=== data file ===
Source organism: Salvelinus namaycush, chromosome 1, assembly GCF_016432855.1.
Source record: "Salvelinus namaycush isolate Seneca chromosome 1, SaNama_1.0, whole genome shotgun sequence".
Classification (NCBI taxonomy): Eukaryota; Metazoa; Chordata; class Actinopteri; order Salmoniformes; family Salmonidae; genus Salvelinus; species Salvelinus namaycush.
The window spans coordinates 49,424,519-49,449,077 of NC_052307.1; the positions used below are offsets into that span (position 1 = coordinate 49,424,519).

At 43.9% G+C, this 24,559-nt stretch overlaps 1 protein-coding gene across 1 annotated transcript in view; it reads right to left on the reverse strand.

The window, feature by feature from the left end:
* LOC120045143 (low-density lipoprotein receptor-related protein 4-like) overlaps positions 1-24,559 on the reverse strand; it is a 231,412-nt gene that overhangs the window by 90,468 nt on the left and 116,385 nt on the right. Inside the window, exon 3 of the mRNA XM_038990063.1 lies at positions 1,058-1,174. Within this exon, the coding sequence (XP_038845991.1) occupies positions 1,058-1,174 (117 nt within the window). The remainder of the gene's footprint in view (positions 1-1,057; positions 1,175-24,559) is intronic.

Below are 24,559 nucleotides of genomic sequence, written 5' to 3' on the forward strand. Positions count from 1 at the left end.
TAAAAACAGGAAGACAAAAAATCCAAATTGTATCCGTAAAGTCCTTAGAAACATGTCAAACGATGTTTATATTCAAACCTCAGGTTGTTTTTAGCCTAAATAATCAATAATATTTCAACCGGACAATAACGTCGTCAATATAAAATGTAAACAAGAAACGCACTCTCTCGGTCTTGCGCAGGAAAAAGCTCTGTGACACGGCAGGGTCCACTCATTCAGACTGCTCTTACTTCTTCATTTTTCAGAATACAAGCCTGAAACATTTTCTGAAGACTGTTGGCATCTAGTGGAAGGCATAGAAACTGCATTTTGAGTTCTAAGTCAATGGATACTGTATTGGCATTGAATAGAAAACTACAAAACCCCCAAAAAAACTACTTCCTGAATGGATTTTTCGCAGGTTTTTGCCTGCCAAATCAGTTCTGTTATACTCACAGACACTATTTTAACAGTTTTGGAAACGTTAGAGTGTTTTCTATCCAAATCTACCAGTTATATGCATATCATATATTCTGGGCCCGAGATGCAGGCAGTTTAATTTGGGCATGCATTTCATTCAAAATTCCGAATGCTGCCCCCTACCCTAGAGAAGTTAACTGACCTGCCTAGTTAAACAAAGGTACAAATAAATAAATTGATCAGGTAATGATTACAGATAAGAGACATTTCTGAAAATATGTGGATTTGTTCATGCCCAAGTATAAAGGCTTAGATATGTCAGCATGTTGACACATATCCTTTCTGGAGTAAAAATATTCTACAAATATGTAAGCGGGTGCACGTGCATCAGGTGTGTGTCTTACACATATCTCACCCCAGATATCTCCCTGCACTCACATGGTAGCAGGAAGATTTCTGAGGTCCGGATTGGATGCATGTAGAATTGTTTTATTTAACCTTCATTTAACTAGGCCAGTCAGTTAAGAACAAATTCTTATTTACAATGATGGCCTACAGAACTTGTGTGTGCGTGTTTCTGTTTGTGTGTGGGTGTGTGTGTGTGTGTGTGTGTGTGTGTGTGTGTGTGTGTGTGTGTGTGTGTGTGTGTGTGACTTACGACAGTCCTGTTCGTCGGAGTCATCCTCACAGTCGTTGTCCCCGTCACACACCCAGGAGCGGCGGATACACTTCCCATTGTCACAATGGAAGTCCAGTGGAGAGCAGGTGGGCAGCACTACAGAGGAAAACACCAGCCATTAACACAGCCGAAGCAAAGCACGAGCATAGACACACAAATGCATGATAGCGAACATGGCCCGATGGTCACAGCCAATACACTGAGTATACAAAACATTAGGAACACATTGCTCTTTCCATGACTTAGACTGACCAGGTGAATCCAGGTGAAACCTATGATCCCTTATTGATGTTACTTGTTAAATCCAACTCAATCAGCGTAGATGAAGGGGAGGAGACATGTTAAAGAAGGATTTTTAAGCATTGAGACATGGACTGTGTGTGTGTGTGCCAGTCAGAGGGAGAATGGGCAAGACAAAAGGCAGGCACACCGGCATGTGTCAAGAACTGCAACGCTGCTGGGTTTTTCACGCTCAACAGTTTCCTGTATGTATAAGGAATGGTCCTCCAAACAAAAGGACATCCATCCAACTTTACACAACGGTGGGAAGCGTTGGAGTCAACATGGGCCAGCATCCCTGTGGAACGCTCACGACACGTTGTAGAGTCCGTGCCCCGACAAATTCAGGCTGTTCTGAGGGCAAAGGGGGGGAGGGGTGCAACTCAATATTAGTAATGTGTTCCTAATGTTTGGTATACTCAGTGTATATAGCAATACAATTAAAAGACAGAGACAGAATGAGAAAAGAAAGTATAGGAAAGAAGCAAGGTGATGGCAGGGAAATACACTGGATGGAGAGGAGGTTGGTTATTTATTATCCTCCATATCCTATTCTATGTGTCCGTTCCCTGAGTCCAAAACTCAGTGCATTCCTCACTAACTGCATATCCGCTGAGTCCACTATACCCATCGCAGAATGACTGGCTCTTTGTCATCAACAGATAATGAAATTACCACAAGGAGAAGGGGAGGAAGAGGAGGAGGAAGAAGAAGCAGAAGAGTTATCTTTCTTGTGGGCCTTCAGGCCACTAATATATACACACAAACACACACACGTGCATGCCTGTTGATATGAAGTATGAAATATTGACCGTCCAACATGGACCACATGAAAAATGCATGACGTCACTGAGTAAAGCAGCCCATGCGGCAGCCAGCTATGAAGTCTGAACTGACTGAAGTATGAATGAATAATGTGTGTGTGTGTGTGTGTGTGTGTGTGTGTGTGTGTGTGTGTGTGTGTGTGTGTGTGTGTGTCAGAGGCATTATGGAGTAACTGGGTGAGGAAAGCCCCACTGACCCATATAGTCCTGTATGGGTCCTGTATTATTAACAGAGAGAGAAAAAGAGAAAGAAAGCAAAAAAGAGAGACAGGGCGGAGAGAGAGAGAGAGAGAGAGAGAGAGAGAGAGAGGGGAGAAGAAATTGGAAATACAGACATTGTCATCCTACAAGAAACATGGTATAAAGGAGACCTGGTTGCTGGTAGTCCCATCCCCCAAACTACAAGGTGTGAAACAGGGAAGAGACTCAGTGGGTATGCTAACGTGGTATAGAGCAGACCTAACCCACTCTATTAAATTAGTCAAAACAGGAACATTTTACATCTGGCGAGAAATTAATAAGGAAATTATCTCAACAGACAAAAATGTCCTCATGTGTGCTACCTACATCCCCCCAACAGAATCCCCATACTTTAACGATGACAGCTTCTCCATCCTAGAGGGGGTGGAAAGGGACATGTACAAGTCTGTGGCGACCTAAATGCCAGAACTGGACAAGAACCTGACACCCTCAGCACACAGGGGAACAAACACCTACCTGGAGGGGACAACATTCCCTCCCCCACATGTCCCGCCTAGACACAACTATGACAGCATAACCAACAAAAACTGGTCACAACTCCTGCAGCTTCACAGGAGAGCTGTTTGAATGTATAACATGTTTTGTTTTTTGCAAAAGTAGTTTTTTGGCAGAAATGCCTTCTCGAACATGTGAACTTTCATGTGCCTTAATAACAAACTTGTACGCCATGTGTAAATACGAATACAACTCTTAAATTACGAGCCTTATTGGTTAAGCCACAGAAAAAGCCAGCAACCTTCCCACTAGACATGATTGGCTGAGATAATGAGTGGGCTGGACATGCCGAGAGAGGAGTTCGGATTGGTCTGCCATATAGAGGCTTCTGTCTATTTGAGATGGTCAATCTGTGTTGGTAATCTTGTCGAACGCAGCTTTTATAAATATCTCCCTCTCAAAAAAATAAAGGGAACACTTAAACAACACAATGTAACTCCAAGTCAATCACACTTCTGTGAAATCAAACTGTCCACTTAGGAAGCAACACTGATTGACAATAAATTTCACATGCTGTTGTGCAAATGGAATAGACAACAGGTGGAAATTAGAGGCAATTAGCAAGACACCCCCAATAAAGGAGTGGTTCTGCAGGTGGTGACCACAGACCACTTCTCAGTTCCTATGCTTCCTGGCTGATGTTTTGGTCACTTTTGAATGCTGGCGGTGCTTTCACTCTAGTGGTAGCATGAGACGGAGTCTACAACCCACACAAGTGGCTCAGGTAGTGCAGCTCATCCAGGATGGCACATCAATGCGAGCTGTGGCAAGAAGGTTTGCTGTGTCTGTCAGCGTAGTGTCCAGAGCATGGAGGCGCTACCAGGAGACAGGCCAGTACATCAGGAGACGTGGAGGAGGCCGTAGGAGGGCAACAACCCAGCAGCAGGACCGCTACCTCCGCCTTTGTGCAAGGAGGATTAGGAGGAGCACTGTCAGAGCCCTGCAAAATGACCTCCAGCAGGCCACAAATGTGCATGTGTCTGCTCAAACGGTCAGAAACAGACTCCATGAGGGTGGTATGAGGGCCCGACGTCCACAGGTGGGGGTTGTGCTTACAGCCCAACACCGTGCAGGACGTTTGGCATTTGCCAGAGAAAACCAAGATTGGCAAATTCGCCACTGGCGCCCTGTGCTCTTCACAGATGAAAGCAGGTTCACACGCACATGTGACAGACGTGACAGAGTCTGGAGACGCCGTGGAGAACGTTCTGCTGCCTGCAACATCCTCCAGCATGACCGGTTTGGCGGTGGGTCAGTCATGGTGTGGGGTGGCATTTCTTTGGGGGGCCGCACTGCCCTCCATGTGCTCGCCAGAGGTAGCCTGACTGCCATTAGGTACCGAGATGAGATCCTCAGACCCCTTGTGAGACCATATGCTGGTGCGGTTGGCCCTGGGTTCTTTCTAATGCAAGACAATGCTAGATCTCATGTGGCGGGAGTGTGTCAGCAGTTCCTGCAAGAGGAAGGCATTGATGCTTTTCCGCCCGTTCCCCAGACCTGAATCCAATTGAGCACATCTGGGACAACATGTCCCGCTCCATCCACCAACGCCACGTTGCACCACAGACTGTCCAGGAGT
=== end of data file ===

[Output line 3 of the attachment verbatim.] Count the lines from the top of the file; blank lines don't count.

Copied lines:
Classification (NCBI taxonomy): Eukaryota; Metazoa; Chordata; class Actinopteri; order Salmoniformes; family Salmonidae; genus Salvelinus; species Salvelinus namaycush.